#111 ~ I speak Ken Saro-Wiwa

If your message isn’t pure, then you are feeding the masses poison.

I have battled within myself about the duty Art has to truth, to the human struggles for liberation, freedom and justice. Surely we place the artistic form on a pedestal which, in itself, lacks the sufficient structures to stand tall and support it. Surely art is not the domain for political activism, but aesthetic beauty, and financial prowess.

Yet time and again Art has become the gladiatorial ring within which the underdog, the slave, the minority gains a win, to the detriment of ‘the man.’

Nneka is an artist I have greatly admired these past five years and her music became the initial structures of my bridge back to Nigeria. Her music spoke to me because it spoke outside the boundaries of what I had come to define modern music by. She is militant in her desire to use her music to illuminate to the world the plight of the Niger Delta, and to galvanise Nigerians, galvanise Africans, to stop wallowing in a miry history of colonialism but to reclaim what is rightfully theirs – their dignity and their role in this vastly changing world.

To proclaim to speak Ken Saro-Wiwa as she does in her new song ‘Soul is Heavy‘ is to state that her message, embedded in the body of Art, is intrinsically tied up with a message of social-justice. Ken Saro-Wiwa fought against the injustice of the Nigerian Government and their treatment of the Niger Delta post-oil discovery. A peaceful environmental activist, he campaigned tirelessly against the extraction of crude oil from the Delta which was making the Ogoni people homeless, destroying the environment and challenged the reluctant position of the Government in their dealings with Multi-National Companies such as the Royal Dutch Shell Company.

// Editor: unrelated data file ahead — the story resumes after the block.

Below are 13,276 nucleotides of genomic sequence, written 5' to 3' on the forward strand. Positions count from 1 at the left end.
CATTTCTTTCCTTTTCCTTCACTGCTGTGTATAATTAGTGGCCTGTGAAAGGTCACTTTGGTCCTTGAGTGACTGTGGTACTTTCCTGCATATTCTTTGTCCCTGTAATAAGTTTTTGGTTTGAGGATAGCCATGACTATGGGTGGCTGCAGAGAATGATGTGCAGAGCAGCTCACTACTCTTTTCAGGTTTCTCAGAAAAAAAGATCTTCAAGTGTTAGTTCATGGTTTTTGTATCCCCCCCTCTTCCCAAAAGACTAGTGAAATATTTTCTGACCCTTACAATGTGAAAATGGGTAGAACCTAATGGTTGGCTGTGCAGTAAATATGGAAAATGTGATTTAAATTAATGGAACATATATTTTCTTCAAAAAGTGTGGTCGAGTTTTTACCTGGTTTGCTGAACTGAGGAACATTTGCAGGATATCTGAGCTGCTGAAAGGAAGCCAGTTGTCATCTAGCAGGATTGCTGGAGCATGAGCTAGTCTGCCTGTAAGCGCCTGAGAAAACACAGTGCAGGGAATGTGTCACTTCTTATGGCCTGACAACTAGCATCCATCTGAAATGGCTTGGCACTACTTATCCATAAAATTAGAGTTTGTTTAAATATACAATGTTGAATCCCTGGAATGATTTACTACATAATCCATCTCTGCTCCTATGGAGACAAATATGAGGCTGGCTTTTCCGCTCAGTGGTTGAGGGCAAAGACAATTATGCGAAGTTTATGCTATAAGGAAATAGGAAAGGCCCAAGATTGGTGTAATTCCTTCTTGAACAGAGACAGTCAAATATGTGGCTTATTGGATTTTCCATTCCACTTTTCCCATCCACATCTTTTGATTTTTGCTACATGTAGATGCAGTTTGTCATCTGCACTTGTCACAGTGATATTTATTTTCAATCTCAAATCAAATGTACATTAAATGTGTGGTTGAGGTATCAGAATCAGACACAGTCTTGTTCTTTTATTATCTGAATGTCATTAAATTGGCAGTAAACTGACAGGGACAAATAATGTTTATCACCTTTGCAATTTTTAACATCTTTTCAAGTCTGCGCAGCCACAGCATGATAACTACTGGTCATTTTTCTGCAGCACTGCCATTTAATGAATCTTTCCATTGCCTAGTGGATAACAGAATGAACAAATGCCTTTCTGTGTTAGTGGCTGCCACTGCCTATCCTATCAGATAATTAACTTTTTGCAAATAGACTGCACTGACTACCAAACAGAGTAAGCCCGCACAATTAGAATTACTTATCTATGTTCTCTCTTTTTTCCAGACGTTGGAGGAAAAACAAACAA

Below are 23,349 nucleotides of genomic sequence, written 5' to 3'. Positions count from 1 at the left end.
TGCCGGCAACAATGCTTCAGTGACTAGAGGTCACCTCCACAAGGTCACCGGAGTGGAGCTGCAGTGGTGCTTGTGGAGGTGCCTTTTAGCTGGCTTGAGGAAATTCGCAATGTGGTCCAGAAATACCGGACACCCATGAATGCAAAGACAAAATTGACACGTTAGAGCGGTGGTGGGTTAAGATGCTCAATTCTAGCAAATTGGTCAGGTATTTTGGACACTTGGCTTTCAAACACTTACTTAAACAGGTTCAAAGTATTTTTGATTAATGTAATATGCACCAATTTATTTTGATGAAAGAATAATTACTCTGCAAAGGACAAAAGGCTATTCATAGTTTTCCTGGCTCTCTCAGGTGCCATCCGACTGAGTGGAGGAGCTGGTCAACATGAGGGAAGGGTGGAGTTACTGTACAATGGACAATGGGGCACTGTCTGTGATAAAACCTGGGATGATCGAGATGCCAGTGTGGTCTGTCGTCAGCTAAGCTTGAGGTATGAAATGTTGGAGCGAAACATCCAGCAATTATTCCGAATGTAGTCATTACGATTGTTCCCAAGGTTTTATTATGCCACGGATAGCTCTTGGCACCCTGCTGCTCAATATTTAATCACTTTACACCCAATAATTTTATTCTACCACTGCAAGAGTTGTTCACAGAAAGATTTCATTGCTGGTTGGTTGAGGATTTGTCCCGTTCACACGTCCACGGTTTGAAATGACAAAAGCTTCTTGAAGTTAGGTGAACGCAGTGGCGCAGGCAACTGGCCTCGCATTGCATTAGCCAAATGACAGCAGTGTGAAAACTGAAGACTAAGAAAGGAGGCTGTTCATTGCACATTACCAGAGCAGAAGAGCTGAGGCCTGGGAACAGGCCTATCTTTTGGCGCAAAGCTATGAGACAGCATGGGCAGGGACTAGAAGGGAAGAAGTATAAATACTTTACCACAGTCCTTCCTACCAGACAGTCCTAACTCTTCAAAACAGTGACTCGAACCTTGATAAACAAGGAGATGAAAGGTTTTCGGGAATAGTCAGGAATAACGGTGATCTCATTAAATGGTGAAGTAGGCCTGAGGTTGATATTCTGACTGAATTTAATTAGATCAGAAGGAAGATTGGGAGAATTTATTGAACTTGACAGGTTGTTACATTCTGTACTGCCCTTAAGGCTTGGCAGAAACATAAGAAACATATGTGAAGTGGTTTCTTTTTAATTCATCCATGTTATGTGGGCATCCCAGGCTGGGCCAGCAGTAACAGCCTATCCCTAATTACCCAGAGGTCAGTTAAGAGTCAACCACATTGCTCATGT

Executed under President Abacha on presumably (unfounded) politically motivated (and therefore economically instigated) claims, his murder provoked international outrage. Yet the delta is still being used for extraction and the environmental conflicts that have arisen has seen a revival in guerrilla warfare, especially against MNC’s, neither helping the political, social or economic stability of this naturally rich West-African Nation.

Nneka‘s voice rings loud and clear declaring to the world, declaring to the artists within us, that the creative is a form within which  all struggles, all desires, all voices can conflate and endure. Ken Saro-Wiwa came alive to me, his mission birthed before me and his voice spoke to me, through the power of her music.

Which voice are you speaking? Which struggle are you embodying? Which art form are you manipulating, controlling, and using to educate and feed the ‘masses’?

I am, the voice of Isaac Boro,
I speak Ken Saro Wiwa
I am, the spirit of Jaja of Opobo,
fight for right, for our freedom
You? A power hungry class of army arrangements,
stealing money in my country’s plight
A soldier pretending to be a politician,
you teacher who no nothing do not teach
me lies

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